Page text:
National Suicide Prevention Lifeline: 1-800-273-8255
Given the economy, loss of loved ones and everyday tragedies, depression can sneak up on even the most positive individual if one lets their guard down. Money and the lack there of, can be a major instigator for depression. Situations can get overwhelming quickly with loss of financial support for their families.
Double-Digit Economic Decline
According to the U.S. Census Bureau, out of 77,908,000 families surveyed in 2015 (latest published report), 80,000 of those families earned less than $15,000 annually and 96,000 earned less than $24,999 annually. A double-digit decline was recorded in some areas. Given the economy since this report, one can only imagine what the numbers will look like when the latest census taken from is published.
However, regardless of the amount of income coming in, Dave Ramsey, a financial expert who promotes hope at all income levels, states, “It is not how much you make that counts, it is what you do with it that matters.” At his website, one can find webinars, testimonials and various resources to learn how to manage even the smallest budgets and how to be successful at it.
Depression Cannot Be Ignored
Money can be a major player in the cause of stress, but it is not the only one. According to WebMD, the following can stimulate a depression state:
- Abuse: Past or present
- Certain Medications
- Death or loss of a loved one
- Conflicts within family or friend relationships
- A major event like a move, new job or diagnosis of a serious illness
- Substance abuse and trying to deny reality
- Genetics: A family history of depression
Many of us have those up and down moments where sadness reins and we would rather be alone. However, if unchecked and that “moment” of sadness turns into hours, days or even weeks, it is important to seek out a medical professional; long-term depression should not be ignored. The holidays can often bring on those moments of sadness. The remembrance of loved ones passed or moments treasured from long ago can cause even the most joyful to pause and reflect. Reflection is a good thing but keeping it all in perspective is important.
Given the household statistics on the many that live alone, the holidays can often be felt the hardest. For those in this category, the holidays can represent long days and nights. This is why it is important to say, “Yes” to at least one invitation given over the holidays for socialization or create/incorporate socialization in your daily routine. Socialization can come from many venues via movie at a theater, coffee at a coffee shop, and go to a museum etc. The important thing is not to sit home alone all day, every day when feeling sad and/or alone.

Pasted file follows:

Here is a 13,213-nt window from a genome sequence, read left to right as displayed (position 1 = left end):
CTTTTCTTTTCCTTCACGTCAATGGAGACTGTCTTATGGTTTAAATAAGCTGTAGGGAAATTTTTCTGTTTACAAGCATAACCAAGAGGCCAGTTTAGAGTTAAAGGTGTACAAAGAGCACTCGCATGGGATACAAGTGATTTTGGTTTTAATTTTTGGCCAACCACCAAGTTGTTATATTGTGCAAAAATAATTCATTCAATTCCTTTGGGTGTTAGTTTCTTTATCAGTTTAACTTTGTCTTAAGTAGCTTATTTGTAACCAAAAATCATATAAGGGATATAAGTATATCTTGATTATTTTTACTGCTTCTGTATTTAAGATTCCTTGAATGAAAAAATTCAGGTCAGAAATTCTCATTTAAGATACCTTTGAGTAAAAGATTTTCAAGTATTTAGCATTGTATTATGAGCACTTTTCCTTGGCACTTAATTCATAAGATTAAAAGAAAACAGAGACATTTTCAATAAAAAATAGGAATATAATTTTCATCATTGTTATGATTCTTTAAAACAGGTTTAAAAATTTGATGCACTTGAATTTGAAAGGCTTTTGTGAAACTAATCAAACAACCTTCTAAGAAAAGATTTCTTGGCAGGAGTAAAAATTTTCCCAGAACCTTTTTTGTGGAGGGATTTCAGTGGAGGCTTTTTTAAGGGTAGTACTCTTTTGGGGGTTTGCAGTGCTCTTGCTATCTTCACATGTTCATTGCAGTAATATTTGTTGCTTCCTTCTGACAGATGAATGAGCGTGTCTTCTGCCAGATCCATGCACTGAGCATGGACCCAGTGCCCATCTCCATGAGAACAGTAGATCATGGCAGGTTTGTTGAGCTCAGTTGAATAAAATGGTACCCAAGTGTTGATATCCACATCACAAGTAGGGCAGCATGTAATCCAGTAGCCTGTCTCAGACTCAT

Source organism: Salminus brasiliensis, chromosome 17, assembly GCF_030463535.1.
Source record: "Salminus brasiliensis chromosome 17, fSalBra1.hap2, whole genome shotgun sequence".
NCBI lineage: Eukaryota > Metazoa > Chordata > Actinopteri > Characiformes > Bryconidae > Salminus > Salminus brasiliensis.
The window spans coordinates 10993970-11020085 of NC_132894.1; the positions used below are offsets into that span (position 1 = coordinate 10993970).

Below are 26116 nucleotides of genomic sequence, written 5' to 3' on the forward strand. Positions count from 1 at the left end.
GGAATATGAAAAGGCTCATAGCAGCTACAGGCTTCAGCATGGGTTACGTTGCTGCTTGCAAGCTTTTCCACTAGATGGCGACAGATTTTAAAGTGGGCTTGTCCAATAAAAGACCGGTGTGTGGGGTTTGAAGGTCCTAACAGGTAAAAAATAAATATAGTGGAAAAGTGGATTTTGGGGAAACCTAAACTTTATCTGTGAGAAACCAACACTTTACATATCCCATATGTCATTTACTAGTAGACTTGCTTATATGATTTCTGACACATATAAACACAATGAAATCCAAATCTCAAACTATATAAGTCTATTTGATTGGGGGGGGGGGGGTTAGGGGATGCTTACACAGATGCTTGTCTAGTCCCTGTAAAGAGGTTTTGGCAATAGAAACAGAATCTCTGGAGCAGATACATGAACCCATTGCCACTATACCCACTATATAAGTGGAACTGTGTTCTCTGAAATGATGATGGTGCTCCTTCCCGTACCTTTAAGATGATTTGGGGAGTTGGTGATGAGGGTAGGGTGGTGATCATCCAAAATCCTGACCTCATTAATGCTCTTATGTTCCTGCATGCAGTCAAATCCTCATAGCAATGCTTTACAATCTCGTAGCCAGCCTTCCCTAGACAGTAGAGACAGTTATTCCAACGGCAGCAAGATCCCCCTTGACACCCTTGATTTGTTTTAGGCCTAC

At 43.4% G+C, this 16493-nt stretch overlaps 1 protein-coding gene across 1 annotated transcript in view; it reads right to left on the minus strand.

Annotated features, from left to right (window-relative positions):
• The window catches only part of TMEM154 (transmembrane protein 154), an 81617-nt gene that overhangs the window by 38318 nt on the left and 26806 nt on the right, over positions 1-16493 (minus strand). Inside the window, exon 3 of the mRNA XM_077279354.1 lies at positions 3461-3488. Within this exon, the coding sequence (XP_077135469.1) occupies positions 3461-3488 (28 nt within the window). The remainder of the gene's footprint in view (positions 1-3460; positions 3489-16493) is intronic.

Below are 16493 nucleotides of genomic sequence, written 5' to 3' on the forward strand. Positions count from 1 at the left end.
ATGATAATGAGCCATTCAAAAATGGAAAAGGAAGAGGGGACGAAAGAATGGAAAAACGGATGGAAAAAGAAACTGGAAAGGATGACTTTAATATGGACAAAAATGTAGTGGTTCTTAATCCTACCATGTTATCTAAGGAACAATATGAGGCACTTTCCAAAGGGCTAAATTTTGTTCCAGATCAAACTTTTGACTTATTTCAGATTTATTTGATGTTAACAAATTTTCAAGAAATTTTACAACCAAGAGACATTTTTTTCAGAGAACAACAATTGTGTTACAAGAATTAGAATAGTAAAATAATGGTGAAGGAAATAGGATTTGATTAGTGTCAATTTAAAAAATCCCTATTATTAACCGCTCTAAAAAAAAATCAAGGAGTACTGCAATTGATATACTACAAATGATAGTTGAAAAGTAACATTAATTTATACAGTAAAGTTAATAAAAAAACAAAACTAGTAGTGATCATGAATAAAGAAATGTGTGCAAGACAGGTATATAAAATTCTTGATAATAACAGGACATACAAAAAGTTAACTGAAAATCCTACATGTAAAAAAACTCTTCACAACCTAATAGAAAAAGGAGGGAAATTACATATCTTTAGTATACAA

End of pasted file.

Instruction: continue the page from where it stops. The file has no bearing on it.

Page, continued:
Interventions for Depression
The constant interjection of relaxation and joy is important during this time to increase serotonin levels in the brain. Not only does it help us feel good, it helps get us out of the melancholy state that much faster. In fact, exercise is probably the one aid most often forgotten when we are sad and it can be crucial to mental happiness. According to the Mayo Clinic, exercise can prevent and improve health problems, reduce anxiety, improve one’s mood and provide life-long benefits.
There are many support groups out there if needed. Seek out your local hospitals for a list in your area. Sometimes all we need to do is focus on someone else to realize we do not have it so bad. There are many in need in this world, in our country, right down the street…say hello to a neighbor, bring food to a shut-in, visit a nursing home. There are many in need and you are not alone.
All the research out there states that the one common thread for improvement is hope. Hope in knowing that our vision is clouded when we are sad and lonely and that we all have a purpose…and we should not give up on ourselves or those around us until we have fulfilled what we have walked on this Earth to do.
“Hope is faith holding out its hand in the dark.” ~George Iles